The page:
Sixty-four minutes and 33 seconds.
Give or take a second, all this is played by senior rugby player Christ Schwenza before making his first Welsh call.
Honestly, you probably didn’t need to know the statistics that a 19-year-old is a little rough.
The fact that he was in the BUCS fixture for the University of Exeter against Cardiff University when Van Peuk was explaining about his autumn squad at the press conference would tell you this.
Of course, Tshunza has been a talent that Welsh management has been aware of for some time, and his performances for the Welsh U20s have marked the future.
But his senior rugby experience was absent until the start of the season.
But permanently, he has become a presence with Chemo off the bench at the Gallagher Premiership by Rob Baxter.
Still, 64 minutes – spread across four premieres – is not the largest amount of time to make an impression, even if Brian Kloe once said it only takes a second to score.
So, what has Tshiunza presented in his hour or senior rugby?
‘He likes to bump into people’
Let’s start with the obvious.
Above all, Tshiunza is a big, physically dominant guy. Exeter teammate Dave Evers, the hard-shrinking violet when it comes to the big-ball Flinkers, calls it “a man’s mountain.”
“Tshiunza brings something that probably no one else in the country has in terms of height and athleticism,” Peuk said after announcing his squad.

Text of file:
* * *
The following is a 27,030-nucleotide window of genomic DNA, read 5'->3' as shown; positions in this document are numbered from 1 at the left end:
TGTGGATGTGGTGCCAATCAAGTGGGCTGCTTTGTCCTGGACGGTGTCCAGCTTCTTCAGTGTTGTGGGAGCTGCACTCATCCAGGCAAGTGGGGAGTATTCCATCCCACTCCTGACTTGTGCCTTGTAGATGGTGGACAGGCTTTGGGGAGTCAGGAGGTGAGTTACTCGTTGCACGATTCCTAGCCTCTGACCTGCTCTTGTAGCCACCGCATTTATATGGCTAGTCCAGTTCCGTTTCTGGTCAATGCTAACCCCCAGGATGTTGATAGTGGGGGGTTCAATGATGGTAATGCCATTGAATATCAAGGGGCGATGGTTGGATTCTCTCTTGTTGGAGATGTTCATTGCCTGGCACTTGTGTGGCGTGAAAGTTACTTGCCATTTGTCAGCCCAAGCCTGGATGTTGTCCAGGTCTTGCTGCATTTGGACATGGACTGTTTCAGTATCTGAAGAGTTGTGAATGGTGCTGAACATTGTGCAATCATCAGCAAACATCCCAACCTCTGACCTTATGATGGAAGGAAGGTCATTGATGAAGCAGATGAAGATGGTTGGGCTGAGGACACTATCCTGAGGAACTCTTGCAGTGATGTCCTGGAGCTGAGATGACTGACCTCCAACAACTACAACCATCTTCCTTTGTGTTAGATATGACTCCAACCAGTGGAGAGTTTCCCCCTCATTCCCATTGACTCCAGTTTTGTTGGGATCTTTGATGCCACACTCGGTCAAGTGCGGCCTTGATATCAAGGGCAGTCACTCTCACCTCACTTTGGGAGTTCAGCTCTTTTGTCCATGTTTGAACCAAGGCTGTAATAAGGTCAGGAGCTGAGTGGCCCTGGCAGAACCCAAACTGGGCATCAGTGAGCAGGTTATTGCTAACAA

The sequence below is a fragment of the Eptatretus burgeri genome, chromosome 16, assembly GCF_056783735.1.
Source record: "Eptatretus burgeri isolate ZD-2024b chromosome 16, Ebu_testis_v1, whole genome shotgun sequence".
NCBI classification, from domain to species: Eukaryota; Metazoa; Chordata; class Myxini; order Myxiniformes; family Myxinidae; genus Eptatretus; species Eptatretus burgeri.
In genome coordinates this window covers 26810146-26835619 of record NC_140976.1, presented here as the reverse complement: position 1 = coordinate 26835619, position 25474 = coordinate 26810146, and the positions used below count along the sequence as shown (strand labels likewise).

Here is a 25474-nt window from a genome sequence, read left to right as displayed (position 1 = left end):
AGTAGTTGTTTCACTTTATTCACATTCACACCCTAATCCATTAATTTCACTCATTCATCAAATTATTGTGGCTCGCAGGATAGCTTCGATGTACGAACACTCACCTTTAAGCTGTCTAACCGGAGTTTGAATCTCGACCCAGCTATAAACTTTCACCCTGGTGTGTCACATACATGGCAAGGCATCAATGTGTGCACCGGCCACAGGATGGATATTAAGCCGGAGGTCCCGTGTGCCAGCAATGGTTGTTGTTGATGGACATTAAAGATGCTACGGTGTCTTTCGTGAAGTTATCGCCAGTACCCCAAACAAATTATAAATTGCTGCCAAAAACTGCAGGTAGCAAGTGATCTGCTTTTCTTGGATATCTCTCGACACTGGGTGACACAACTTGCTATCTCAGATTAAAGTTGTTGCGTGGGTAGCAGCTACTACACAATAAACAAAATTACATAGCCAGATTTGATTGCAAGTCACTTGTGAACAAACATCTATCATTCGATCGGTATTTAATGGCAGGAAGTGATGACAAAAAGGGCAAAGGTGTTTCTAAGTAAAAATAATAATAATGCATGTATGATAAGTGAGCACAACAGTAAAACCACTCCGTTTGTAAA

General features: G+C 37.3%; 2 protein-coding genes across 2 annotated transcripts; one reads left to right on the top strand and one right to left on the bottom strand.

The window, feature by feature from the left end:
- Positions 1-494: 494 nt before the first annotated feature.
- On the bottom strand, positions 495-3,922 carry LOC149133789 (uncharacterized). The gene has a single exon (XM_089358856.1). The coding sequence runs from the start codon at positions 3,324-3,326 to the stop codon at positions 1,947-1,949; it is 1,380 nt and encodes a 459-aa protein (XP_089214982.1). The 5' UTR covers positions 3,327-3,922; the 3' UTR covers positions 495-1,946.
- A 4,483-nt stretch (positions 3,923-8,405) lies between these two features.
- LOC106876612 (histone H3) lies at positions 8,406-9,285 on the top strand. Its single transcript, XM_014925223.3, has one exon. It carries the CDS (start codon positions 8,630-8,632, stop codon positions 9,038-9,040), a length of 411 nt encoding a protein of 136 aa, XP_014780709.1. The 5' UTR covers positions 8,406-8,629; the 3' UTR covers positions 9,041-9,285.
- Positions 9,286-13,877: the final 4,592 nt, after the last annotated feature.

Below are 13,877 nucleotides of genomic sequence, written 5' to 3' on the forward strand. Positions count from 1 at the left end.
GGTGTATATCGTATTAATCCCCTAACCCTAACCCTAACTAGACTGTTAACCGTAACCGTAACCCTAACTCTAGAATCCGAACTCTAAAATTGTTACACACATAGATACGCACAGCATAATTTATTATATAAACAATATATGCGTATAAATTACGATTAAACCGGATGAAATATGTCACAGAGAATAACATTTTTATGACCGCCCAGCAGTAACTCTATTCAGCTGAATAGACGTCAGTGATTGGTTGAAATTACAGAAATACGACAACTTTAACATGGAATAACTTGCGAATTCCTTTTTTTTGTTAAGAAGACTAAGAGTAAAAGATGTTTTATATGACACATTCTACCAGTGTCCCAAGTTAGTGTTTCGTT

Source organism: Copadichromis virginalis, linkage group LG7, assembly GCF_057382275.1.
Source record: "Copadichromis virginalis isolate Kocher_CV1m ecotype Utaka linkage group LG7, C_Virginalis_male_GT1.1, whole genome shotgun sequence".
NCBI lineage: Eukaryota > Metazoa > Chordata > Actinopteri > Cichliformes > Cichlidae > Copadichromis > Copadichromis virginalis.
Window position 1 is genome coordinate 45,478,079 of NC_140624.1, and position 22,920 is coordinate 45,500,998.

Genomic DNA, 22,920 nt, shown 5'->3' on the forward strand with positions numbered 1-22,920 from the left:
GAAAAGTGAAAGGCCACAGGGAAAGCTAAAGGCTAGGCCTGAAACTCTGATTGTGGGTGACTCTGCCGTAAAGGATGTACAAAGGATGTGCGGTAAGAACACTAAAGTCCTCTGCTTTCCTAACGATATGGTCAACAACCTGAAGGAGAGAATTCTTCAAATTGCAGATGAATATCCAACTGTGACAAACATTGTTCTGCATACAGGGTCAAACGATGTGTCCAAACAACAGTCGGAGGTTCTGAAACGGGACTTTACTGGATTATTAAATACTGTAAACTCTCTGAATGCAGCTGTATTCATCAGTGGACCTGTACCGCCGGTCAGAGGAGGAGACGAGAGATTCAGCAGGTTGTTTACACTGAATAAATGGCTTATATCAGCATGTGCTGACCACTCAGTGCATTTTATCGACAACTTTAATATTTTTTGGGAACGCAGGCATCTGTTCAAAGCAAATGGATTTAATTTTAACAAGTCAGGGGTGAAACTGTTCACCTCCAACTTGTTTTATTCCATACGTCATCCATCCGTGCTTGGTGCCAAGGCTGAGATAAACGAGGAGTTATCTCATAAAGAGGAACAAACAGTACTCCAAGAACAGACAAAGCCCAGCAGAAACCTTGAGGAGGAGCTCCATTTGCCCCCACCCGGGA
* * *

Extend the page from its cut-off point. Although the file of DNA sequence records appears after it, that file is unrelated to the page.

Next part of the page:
That physicality – and Shonza’s desire to impose it – is the most amazing thing about his game.
That same day, Baxter said he “likes to bump into people.”
Proof of this was in the first taste of his premiere rugby when he smoked Leicester captain and England international Alice Gange, forcing the ball to spread.
“There’s a real physical presence there, he’s going to be a big, athletic man,” Baxter added Wednesday.
“He’s got a very good pace, he’s big, strong and fast, fast in terms of ground line out.
“So here are the basic rules you need to become a rugby player.”
His skill in swallowing ball carriers is an easy one, but as Baxter points out, he has quickly deviated from the ground in the line-up – another useful aspect of his game – and he is even faster off the ground after the tail. ۔
His latest appearance for Exeter proved to be nothing more than a handful of defenses against Worcester.
Despite being on the pitch for only 12 minutes, Cheonza managed to create some problems during the breakdown – even if he didn’t get immediate rewards.
The first saw him tracking Oli Lawrence when the center threatened to enter space after passing a tackle.
Perhaps more remarkable than the act of retreat was that Lawrence had to be dragged down with the threat of a broken field in front of him to see how quickly Cheonza came to his feet to control the ball.
There was no turnover at the time, but literally seconds later he was passing the ball.
Despite some good wolf technique, the unarmed tally from a teammate denied him a chance to truly compete in the breakdown.
In his last match against the Cell, he also showed his eye for a turnover when the wolf got a chance after the shark fly half Robert Du Perez was killed in a strange way.
The cell playmaker actually hurt his shoulder, causing the ball to slip out of his grip.
But Tashnuza still managed to find the opportunity as he folded all around and slipped out before breakdown support to snatch the ball.